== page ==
“The idea is to make it impossible for an end consumer or a distributor or anybody else in the chain to be able to determine the quality of the good vis-à-vis wild horn.” The quicker the team can refine the process and create a product that is truly indistinguishable from the genuine article the better, as there is a concern that as genetic testing kits become cheaper more people will have the ability to verify products quickly and cheaply. Markus even envisages a world where one day consumers will have an app that is capable of telling them if they have real rhino horn or not.
“There are a lot of fakes in the market right now, but these are inferior fakes, so when technology is widely available to help in the identification process, I believe the fakes will be eliminated at an even faster clip”, he explained. “We think there is a need for someone to step in and fill that gap, because when there are no more fakes in the market, the demand for wild horn will be that much greater.”
Luckily, the team have already developed a number of prototypes, but are holding back on taking the product to market for the time being, pushing the launch of their product back to 2016.
When asked about the delay, Markus explained that the company had been in contact with a number of academics and economists who were eager to measure the impact of their synthetic product on the market, along with how effective it is at reducing incidents of poaching. The data is particularly important to Pembient, not just from a market research perspective, but also because the company believes that many conservation efforts in the past have failed to collect adequate levels of data or carry out secondary analysis.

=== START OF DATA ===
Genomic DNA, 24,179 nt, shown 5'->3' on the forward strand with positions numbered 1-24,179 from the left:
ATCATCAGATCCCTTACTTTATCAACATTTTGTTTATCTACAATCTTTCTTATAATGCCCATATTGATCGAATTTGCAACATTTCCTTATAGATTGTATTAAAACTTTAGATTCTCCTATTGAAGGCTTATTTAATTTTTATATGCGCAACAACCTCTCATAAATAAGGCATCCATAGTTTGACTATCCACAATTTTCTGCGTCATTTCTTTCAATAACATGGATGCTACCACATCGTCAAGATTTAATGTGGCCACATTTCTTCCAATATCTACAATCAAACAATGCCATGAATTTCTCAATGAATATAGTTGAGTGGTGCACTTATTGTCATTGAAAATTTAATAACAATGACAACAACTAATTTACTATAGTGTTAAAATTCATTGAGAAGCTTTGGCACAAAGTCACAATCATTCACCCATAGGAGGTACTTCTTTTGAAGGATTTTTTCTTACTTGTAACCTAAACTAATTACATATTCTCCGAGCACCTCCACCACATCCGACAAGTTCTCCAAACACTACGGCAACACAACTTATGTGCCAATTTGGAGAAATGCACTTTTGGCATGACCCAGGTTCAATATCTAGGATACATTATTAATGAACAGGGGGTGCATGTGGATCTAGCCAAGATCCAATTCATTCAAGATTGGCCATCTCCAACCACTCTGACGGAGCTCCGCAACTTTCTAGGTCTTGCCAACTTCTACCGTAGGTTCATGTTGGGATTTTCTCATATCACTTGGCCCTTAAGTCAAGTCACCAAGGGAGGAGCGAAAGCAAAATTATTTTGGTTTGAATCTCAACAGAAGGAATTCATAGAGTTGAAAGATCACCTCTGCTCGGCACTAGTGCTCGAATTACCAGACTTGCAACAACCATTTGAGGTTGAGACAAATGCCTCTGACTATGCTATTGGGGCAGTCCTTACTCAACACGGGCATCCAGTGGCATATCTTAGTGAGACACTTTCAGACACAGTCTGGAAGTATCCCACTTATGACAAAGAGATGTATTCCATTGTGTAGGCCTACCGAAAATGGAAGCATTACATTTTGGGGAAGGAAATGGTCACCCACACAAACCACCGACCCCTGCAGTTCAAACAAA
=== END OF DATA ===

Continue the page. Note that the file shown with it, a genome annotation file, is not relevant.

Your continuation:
“A lot of the time, it seems to be anecdotal evidence or good intentions are put forward as being the primary driver for some of these conservation behaviours, especially if you look at the crushing or burning of ivory”, said Markus. “I’ve asked several people within the conservation community why this is done and if there is any research that shows the impact of this practice on the end consumer or market price, but they can’t point to any reasons why it is done other than for tradition or because it sends a strong message.”
However, conservationists have been very successfully in driving down demand for wild horn in the past and continue to make progress.
“Nobody expects to snap their fingers and have the issue resolved overnight”, said Dean. “If it were a simple problem, believe me it would have been solved. It is complex. It is difficult. It does need a range of measures working in tandem.” For now at least, only time will tell if the proliferation of synthetic horn into the market will make the impact that Markus is hoping to achieve. It is also a shame that greater collaboration between Pembient and traditional conservationist organisations appears unworkable at this stage.
But considering that there is polarising opinion over how best to reduce demand for wild horn globally, with legalisation of the wild horn trade in South Africa likely to come up when The Convention on International Trade in Endangered Species of Wild Fauna and Flora convenes in 2016, it is unlikely that a consensus will be reached about the manufacturing of synthetic products any time soon either. But no matter what side of the synthetic fence individuals find themselves on, everyone must acknowledge that such an innovative attempt at a solution is worthy of praise.